The eleven screens in this review vary in their rated gain specs from 0.8 to 1.4. In general, the higher the gain rating, the brighter a screen image will be for any given projector when viewed from the center, zero degree viewing axis. Since a higher gain screen is focusing more light directly back toward the center viewing position (thus making the picture appear brighter from that position), it is often true that the higher gain screen will have a more narrow viewing angle. So higher gain is not always desirable. If you need a brighter picture, your best solution might be to go with a low gain screen and a brighter projector.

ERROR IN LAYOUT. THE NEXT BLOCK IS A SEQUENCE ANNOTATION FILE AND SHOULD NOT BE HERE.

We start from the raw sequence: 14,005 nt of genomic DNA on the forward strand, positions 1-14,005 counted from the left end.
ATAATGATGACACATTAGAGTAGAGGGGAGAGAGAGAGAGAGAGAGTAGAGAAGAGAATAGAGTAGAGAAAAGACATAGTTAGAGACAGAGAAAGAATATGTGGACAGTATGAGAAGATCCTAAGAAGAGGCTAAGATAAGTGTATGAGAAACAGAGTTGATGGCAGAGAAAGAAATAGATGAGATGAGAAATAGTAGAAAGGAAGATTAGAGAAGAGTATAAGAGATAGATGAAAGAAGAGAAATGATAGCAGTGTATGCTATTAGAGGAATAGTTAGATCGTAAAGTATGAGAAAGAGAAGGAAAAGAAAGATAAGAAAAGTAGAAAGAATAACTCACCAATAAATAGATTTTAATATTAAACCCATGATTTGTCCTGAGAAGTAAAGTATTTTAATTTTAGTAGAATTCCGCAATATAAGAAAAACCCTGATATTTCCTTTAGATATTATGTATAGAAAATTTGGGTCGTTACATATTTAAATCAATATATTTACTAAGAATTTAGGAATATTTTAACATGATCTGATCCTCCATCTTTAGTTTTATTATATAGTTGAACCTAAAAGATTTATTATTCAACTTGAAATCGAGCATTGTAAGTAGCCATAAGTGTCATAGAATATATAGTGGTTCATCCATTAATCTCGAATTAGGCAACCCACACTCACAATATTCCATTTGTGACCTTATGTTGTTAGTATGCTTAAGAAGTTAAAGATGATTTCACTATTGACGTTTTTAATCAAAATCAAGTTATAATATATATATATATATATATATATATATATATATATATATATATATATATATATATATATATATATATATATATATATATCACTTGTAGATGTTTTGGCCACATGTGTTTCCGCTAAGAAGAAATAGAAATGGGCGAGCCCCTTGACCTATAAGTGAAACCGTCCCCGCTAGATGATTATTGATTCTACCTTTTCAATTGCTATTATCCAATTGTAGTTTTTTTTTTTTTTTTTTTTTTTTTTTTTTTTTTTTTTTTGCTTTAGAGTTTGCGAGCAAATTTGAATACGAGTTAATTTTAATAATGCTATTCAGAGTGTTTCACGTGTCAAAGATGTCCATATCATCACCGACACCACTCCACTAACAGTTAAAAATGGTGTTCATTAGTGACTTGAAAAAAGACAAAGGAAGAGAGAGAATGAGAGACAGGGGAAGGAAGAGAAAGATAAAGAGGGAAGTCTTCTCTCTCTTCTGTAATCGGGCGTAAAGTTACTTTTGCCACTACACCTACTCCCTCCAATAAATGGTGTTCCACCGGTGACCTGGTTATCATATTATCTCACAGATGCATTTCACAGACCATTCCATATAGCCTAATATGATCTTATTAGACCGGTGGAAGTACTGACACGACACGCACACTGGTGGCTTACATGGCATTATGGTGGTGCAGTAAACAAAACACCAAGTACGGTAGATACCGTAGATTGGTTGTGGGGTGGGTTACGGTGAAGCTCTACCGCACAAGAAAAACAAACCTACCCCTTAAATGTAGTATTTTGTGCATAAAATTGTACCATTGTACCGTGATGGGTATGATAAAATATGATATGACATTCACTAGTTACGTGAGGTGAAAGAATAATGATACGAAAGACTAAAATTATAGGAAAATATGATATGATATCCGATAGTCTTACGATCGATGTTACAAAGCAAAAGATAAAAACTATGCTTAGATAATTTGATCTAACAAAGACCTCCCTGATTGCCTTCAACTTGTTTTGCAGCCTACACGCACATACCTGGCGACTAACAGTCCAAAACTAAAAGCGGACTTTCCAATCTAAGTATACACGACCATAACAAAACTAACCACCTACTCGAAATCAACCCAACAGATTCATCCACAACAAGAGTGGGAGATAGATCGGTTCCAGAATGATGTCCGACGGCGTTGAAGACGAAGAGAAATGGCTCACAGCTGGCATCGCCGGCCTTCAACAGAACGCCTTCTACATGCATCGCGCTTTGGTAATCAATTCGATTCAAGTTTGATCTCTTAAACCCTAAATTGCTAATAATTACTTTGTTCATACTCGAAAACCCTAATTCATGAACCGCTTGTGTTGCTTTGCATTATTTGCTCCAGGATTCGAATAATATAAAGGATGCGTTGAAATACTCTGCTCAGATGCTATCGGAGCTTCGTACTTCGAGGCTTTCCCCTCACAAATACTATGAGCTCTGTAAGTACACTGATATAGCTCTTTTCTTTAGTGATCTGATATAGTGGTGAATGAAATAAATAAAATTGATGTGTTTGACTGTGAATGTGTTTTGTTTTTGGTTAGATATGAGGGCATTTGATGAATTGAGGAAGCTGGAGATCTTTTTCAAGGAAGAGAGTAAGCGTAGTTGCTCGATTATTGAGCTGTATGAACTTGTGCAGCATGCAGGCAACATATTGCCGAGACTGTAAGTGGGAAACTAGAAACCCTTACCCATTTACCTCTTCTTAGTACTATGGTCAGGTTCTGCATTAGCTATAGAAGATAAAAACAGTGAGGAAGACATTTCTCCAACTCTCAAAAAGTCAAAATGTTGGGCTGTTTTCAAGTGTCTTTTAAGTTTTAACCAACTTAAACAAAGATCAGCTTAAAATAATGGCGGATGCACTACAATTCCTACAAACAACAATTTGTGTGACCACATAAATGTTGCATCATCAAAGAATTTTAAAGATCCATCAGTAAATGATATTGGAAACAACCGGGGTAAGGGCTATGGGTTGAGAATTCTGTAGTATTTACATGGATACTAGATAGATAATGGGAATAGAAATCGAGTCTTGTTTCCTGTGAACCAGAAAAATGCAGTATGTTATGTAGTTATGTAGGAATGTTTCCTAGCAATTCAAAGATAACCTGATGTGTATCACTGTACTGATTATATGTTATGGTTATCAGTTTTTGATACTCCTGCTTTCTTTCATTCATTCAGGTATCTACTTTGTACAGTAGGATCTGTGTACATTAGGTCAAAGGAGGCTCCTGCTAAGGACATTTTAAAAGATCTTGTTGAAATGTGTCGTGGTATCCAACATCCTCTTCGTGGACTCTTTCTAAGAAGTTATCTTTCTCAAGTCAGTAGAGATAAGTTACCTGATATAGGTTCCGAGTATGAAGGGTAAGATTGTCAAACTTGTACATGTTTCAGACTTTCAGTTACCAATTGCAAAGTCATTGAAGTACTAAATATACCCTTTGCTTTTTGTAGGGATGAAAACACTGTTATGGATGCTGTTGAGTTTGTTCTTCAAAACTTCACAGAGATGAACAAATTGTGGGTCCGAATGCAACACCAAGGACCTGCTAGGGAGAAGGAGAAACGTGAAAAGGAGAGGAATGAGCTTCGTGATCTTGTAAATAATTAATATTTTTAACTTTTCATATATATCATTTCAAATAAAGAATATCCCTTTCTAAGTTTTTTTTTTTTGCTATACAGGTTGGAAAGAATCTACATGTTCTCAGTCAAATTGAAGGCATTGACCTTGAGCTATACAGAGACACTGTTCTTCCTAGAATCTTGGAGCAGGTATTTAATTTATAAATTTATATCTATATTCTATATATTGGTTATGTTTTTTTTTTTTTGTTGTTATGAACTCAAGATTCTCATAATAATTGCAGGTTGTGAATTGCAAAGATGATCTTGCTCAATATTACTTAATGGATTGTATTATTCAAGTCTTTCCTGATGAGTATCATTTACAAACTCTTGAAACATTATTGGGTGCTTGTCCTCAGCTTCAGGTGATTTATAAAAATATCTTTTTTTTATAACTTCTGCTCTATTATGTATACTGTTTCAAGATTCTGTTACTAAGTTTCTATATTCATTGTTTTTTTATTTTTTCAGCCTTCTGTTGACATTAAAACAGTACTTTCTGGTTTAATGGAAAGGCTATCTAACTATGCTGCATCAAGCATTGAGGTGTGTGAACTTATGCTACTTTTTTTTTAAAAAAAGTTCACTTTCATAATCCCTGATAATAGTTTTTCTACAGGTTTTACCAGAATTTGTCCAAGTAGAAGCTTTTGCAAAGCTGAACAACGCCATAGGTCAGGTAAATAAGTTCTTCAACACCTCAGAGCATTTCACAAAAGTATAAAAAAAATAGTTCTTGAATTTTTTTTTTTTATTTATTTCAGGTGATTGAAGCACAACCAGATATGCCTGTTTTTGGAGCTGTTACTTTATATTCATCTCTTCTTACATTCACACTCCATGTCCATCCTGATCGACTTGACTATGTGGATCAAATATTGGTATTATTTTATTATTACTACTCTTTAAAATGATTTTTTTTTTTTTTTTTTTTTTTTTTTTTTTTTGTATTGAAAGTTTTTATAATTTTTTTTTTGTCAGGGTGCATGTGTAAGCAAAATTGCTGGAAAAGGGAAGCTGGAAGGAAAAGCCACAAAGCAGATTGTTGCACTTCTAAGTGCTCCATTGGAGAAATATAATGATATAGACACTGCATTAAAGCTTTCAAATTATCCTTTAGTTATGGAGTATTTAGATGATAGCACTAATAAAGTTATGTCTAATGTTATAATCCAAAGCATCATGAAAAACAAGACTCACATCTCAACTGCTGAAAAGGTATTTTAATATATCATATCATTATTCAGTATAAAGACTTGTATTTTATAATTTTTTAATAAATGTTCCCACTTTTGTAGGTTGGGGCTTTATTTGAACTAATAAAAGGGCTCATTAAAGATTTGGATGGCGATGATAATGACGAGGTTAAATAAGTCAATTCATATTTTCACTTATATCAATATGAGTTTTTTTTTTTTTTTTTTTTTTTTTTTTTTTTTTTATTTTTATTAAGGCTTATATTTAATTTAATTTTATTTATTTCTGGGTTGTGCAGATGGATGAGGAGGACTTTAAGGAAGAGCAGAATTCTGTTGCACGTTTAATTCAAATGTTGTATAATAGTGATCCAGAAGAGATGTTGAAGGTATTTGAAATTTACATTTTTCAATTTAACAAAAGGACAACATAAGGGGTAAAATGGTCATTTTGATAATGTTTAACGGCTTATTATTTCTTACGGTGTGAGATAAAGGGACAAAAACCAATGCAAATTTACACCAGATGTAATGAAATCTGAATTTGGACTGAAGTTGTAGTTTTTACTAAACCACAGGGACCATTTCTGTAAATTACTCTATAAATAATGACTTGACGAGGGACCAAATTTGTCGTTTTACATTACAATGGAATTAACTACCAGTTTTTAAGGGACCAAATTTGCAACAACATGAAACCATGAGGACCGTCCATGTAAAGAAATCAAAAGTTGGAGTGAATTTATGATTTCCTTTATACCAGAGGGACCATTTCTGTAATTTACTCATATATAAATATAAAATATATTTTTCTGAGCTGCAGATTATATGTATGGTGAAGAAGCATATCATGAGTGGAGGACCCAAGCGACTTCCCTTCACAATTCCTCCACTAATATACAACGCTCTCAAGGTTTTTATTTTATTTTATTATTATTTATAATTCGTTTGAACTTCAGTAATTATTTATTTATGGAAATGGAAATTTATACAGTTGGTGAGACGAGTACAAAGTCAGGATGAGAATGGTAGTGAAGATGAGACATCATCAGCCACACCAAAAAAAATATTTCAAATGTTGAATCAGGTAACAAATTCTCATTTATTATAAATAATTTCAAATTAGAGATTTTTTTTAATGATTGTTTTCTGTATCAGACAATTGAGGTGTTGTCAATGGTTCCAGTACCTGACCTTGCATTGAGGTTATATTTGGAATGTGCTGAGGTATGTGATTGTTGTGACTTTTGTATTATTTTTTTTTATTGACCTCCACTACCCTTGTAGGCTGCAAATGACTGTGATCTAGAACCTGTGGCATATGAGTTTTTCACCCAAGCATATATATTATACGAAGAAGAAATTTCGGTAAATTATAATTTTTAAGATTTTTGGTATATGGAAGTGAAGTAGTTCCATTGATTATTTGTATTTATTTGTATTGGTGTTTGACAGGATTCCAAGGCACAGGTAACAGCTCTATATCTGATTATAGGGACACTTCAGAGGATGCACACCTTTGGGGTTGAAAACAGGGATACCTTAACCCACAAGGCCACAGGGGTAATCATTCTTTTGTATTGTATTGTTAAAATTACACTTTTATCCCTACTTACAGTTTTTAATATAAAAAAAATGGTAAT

For this test we measured the actual luminance at the center of a 100 IRE white pattern for each screen in order to have an exact measure of their relative brightness when viewed from the center position. The results from brightest to least bright are as follows:
|SI Zero Edge Slate|
|SI Black Diamond 1.4|
|Microlite Black Crystal 1.2|
|Seymour Matinee Black|
|Elite EPV PolarStar|
|Stewart Firehawk G4|
|Elite EPV DarkStar 9||DNP Supernova|
|Da-Lite Parallax 0.8|
For the most part, the vendors' rated peak gain specifications had a general correspondence to the screens' relative brightness. The two exceptions were the SI Zero Edge Slate and Microlite Black Crystal 1.2. Both of these screens have a gain rating of 1.2, but in these ambient light conditions they appeared as bright from the center viewing position as competing products with 1.4 gain ratings.